A federal judge in Texas ruled Friday that the Biden Administration cannot enforce its vaccine mandate for federal employees, issuing an injunction that halts the requirement nationwide.
Judge Jeffrey Brown found the president had no legal authority to require feds to get vaccinated, saying that while he has broad power over federal employment policies, those authorities aren’t sweeping enough to justify the September executive order that implemented the requirement.
“This case is not about whether folks should get vaccinated against COVID-19 — the court believes they should,” he wrote. “It is not even about the federal government’s power, exercised properly, to mandate vaccination of its employees. It is instead about whether the president can, with the stroke of a pen and without the input of Congress, require millions of federal employees to undergo a medical procedure as a condition of their employment. That, under the current state of the law as just recently expressed by the Supreme Court, is a bridge too far.”
The government had told the court that federal employees could start being disciplined for being unvaccinated as soon as Jan. 21. The timing, the judge found, put those employees at risk of “imminent harm,” and required his order to take effect the same day.
In deciding the president didn’t have the authority to issue the federal employee mandate, the judge relied partly on the Supreme Court’s recent decision striking down the Occupational Safety and Health Administration’s vaccine mandate for large private employers. He said that case — NFIB v. OSHA — made clear that that agency can impose workplace safety standards, but not public health measures.
“Similarly, [the law] authorizes the president to regulate the workplace conduct of executive-branch employees, but not their conduct in general,” he wrote. “And in NFIB, the Supreme Court specifically held that COVID-19 is not a workplace risk, but rather a ‘universal risk’ that is ‘no different from the day-to-day dangers that all face from crime, air pollution, or any number of communicable diseases.’”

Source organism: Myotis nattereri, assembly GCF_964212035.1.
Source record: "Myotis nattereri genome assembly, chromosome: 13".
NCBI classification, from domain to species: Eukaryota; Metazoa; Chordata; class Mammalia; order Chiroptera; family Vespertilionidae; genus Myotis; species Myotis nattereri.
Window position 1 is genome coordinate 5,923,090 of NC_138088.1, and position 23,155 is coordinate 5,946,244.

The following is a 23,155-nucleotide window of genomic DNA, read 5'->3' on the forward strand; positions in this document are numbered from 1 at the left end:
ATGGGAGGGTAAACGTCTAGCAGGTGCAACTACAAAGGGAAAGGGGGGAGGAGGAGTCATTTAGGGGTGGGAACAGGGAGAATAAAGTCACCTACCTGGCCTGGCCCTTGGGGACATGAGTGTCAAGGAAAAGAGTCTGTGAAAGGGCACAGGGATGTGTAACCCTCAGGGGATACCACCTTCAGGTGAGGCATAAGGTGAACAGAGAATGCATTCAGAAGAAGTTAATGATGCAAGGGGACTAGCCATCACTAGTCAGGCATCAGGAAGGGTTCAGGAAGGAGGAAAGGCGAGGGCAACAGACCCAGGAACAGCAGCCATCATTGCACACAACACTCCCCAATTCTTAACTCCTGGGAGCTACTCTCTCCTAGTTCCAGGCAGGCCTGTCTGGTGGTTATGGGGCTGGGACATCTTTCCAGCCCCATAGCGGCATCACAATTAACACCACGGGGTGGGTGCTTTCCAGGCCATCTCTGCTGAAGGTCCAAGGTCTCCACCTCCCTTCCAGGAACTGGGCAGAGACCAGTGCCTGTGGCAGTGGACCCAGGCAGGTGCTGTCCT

The executive order Judge Brown enjoined Friday applied specifically to federal civilian employees. The ruling did not appear to have an immediate effect on the Defense Department’s separate vaccine mandate for uniformed members of the military.
The decision came as part of a lawsuit by a group called Feds for Medical Freedom, which says it has about 6,000 members throughout the civil service, and AFGE Local 918, a union that represents employees in the Federal Protective Service and the Cybersecurity and Infrastructure Security Agency. The groups had sued to block both the administration’s federal employee mandate and its federal contractor vaccine mandate, but the judge declined to rule on the contractor portion, since that mandate is already the subject of a separate nationwide injunction by a court in Georgia.
Explaining his decision to apply the injunction to all federal agencies nationwide, the judge said it would be too complicated to block the mandate’s enforcement only for the thousands of employees the plaintiffs represent. He found at least some of them would inevitably be fired if the vaccine requirement weren’t blocked.
“The court does not have to speculate as to what the outcome of the administrative process will be. Many plaintiffs have not only declined to assert any exemption but have also submitted affidavits swearing they will not. The court takes them at their word,” he wrote. “Many of these plaintiffs already have received letters from their employer agencies suggesting that suspension or termination is imminent, have received letters of reprimand, or have faced other negative consequences.”
The Justice department plans to appeal the ruling; a separate appeal seeking to reverse the Georgia court’s injunction of the contractor mandate is already underway before the 11th Circuit Court of Appeals.
“We are confident in our legal authority here,” Jen Psaki, the White House Press Secretary said at a briefing shortly after the ruling. She added that 98 percent of federal employees are now vaccinated as of Friday.
But in Judge Brown’s view, the overwhelmingly high vaccination rate in the federal workforce actually weighs against letting the government enforce the mandate with regard to the relative handful of employees who aren’t vaccinated.
“While vaccines are undoubtedly the best way to avoid serious illness from COVID–19, there is no reason to believe that the public interest cannot be served via less restrictive measures than the mandate, such as masking, social distancing, or part–or full–time remote work,” he wrote. “The plaintiffs note, interestingly, that even full–time remote federal workers are not exempt from the mandate. Stopping the spread of COVID–19 will notbe achieved by overbroad policies like the federal–worker mandate.”